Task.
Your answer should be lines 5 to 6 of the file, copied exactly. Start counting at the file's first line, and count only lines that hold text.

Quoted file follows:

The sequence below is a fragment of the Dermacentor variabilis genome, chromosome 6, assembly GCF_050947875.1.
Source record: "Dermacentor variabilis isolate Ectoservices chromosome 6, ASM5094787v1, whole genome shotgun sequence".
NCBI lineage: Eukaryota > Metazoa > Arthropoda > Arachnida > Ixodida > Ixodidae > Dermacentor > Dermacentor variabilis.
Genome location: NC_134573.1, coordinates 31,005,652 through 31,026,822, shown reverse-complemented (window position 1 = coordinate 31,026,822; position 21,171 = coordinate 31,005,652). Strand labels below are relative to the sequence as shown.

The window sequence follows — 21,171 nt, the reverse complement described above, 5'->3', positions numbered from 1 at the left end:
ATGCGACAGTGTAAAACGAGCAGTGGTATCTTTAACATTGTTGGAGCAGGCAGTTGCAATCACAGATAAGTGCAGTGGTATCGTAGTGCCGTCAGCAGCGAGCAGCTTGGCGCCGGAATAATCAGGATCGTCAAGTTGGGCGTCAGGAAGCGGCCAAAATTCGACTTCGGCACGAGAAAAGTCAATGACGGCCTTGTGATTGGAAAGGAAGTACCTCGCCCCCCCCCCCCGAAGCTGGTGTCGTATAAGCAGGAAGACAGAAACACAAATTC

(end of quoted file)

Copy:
The window sequence follows — 21,171 nt, the reverse complement described above, 5'->3', positions numbered from 1 at the left end:
ATGCGACAGTGTAAAACGAGCAGTGGTATCTTTAACATTGTTGGAGCAGGCAGTTGCAATCACAGATAAGTGCAGTGGTATCGTAGTGCCGTCAGCAGCGAGCAGCTTGGCGCCGGAATAATCAGGATCGTCAAGTTGGGCGTCAGGAAGCGGCCAAAATTCGACTTCGGCACGAGAAAAGTCAATGACGGCCTTGTGATTGGAAAGGAAGTACCTCGCCCCCCCCCCCCGAAGCTGGTGTCGTATAAGCAGGAAGACAGAAACACAAATTC